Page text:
Column: Is Newport city manager retiring, resigning or being fired?

Newport Beach City Manager Dave Kiff
(File Photo)

Retiring, exiting early, fired — semantics are playing out in the next phase of the political drama in Newport Beach regarding City Manager Dave Kiff.

On March 26, I wrote that Kiff allegedly was being pressured by the ruling majority of the City Council to leave his position before his originally planned retirement in mid-2019. Kiff announced March 25 that he plans to exit later this year.

Residents who attended the council meeting March 27 shared their support for Kiff and outrage over what allegedly was happening.

City Attorney Aaron Harp said Newport Mayor Marshall Duffield “asked to have a sixth amended and restated employment agreement for Mr. Kiff placed on the agenda for the next City Council meeting” on Tuesday.

Kiff’s departure is imminent and nothing’s going to stop it. But residents should understand the language as this unfolds.

According to the fifth amendment of Kiff’s contract in April 2017, Kiff serves at the “pleasure of the City Council.”

Nothing prevents Kiff from resigning with 45 days’ notice, but “upon the effective date of resignation, employee forfeits all compensation and benefits owing for the remainder of the term of this agreement, as well as any potential severance pay.”

So if Kiff resigns, he gets no severance.

The agreement goes on to say: “If employer terminates this agreement (thereby terminating employee’s employment) without cause, as determined by the affirmative votes of a majority of the members of the City Council at a meeting of the City Council ...” the city will pay “a lump sum benefit equal to six months of his then-applicable base salary and shall provide six months of medical coverage as provided under the compensation plan, as long as employee is already enrolled and receiving medical coverage through the city medical benefits plan at time of termination (collectively, ‘severance’).”

The word “severance” is important here because if Kiff were to retire when he planned in mid-2019, he would only receive his city pension and no severance package.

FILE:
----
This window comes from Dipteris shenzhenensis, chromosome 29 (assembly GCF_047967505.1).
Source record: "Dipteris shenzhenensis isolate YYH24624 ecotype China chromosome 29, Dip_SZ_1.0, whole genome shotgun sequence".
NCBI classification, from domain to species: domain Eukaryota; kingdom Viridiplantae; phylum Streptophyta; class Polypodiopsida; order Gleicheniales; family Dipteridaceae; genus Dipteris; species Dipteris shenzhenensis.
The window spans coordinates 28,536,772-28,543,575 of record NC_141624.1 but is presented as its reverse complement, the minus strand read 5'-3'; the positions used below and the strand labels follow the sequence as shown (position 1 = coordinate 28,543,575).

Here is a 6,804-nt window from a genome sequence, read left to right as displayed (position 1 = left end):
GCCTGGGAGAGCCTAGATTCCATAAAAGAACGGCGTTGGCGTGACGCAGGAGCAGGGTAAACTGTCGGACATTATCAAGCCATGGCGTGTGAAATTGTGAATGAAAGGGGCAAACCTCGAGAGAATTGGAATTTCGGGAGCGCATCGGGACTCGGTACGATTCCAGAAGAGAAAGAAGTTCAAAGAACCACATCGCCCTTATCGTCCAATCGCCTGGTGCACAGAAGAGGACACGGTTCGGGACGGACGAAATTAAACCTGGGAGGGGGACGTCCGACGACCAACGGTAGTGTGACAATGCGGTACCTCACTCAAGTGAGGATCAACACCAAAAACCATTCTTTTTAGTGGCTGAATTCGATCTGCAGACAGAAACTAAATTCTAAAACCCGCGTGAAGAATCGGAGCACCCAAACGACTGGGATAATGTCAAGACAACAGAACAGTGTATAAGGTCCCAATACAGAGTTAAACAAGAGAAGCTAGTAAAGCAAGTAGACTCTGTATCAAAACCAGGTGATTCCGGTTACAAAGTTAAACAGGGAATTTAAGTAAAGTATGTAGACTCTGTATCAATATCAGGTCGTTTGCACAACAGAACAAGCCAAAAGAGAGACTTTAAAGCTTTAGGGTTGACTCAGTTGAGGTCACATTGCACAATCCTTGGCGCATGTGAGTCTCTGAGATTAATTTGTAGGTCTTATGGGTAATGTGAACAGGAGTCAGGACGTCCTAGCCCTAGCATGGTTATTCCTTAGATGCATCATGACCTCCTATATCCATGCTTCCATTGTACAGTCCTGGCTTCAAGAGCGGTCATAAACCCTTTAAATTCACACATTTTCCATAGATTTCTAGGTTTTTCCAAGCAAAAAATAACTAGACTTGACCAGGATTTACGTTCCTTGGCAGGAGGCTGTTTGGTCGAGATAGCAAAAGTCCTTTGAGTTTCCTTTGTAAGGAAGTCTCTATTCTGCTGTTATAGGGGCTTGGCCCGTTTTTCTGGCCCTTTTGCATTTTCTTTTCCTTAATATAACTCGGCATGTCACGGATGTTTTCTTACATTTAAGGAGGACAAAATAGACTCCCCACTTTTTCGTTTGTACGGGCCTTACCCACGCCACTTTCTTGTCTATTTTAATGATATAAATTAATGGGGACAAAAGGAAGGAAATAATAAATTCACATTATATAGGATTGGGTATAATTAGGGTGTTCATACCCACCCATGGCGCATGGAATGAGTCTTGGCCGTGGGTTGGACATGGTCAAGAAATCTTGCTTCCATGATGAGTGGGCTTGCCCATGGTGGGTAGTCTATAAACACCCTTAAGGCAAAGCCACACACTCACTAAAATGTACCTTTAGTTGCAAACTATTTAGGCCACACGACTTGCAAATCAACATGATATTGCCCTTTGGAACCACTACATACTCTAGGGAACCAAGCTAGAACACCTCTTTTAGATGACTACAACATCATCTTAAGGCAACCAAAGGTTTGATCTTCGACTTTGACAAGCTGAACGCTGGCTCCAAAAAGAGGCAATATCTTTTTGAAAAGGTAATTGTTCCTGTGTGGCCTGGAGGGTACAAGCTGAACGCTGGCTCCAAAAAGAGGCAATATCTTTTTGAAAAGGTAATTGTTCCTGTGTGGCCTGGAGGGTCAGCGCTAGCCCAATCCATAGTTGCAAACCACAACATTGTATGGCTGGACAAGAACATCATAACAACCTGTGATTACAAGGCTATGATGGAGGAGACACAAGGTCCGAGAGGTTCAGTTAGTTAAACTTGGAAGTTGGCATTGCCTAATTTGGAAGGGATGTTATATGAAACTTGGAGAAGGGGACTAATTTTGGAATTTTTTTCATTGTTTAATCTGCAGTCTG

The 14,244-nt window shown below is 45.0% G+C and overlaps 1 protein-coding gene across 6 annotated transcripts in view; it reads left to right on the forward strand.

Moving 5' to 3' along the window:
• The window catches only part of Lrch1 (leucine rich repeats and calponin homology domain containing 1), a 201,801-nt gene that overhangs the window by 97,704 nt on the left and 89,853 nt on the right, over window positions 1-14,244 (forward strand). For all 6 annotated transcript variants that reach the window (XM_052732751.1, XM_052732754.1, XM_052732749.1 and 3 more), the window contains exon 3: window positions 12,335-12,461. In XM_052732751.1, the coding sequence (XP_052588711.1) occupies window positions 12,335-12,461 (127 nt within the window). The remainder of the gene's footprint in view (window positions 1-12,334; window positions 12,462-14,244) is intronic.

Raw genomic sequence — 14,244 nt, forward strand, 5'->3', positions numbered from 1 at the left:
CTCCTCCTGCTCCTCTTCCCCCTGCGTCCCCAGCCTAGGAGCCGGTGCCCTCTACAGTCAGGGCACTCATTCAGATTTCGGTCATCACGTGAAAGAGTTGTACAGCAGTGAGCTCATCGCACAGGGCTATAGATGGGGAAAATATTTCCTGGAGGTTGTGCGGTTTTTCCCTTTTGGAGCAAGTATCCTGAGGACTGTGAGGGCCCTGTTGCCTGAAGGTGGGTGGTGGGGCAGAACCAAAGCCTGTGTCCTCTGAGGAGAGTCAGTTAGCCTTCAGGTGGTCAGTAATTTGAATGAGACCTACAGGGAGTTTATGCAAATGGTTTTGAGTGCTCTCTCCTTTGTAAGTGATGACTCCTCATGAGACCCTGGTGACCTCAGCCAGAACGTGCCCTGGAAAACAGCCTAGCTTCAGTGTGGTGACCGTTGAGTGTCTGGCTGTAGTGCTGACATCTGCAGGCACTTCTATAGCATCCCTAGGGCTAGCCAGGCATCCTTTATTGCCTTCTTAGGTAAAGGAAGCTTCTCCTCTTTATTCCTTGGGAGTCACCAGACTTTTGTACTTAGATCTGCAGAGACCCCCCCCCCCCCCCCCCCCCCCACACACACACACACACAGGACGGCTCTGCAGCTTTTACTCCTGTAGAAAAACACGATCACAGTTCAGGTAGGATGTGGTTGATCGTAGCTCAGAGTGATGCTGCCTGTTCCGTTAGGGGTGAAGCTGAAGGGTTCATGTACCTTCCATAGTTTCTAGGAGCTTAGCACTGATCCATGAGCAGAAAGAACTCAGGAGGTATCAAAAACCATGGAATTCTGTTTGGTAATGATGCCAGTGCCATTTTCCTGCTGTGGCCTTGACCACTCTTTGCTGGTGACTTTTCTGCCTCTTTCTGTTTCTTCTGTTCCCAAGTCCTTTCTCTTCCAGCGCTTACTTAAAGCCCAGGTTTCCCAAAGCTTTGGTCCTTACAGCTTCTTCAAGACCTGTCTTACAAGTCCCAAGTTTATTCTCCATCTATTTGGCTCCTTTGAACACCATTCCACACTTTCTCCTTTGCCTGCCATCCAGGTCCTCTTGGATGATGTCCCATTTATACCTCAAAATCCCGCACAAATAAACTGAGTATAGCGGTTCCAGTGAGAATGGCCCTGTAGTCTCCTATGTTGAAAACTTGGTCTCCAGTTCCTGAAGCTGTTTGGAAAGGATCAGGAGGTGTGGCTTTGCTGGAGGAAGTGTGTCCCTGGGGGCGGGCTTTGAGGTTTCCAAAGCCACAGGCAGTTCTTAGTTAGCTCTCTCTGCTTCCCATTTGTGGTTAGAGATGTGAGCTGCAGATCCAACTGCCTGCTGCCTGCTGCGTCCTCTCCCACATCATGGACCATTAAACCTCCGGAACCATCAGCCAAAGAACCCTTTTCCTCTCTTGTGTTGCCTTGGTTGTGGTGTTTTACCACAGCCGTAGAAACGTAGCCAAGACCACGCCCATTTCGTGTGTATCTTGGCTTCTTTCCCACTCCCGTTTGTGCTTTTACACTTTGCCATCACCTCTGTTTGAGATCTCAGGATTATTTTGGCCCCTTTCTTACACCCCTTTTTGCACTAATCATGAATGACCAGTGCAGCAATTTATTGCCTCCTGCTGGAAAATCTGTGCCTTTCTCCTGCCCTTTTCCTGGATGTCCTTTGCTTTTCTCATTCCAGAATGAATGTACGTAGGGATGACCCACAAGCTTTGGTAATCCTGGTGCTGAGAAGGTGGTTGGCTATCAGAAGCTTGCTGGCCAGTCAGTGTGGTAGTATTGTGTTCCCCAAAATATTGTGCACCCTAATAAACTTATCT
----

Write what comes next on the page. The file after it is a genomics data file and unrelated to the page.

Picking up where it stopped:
If the council majority votes on the sixth amendment and Kiff agrees to leave this year, is he technically resigning? In that scenario, he gets no severance, according to the contract.

But doesn’t this really mean the majority of the council would be removing him without cause and firing him?

Like I said, this is all about semantics. But at some point you can’t get around the reality of what’s happening.

Councilman Jeff Herdman, who is not in favor of Kiff’s early departure, says my assessment of the situation is correct and tells me it’s his understanding that a “severance package” has been negotiated with Kiff’s lawyer and will be included in the sixth amendment to be presented at the next council meeting.

The reality is, Kiff is done. Even though I feel he should thumb his nose at these shenanigans and stay until mid-2019, I understand the guy’s just had enough, and I don’t blame him.

Herdman, who is in the minority along with council members Diane Dixon and Brad Avery, knows they can’t turn the tide of events.

He’s looking to November for change.

“We need to focus on the next election to elect one or two new members. Then a new council can clean up what’s taken place here and get back to a council that’s ethical, transparent and truly interested in working for the people of Newport Beach,” Herdman says.

That being said, Herdman already has endorsed my neighbor and friend Tim Stoaks, who is running against Duffield, and Joy Brenner, who is challenging Councilman Scott Peotter.

He’s also endorsing Dixon for re-election.

At this point, Dixon doesn’t have an opponent, though that could change. But Herdman feels Dixon is “hard-working” and has proved she’s an independent thinker by moving away from the “Team Newport” majority she was elected with.

After this next council meeting, the process of finding Kiff’s replacement will begin.

It will be interesting to watch this unfold.

One person who said he does not want Kiff’s job is Dana Point City Manager Mark Denny.

Though rumors flew last week that he was in the running, Denny was shocked to hear it when I spoke with him Monday.

Appointed in July, he just moved his family to Dana Point from Tustin, loves his job and has no intention of leaving, he tells me.

Denny says he knows Kiff well, has enormous respect for him and hopes Kiff hangs on a while longer so they can continue to work together and with other Orange County city managers to solve the county’s homelessness issues.

BARBARA VENEZIA is an opinion columnist who has been writing political and social commentary since 2007. She can be reached at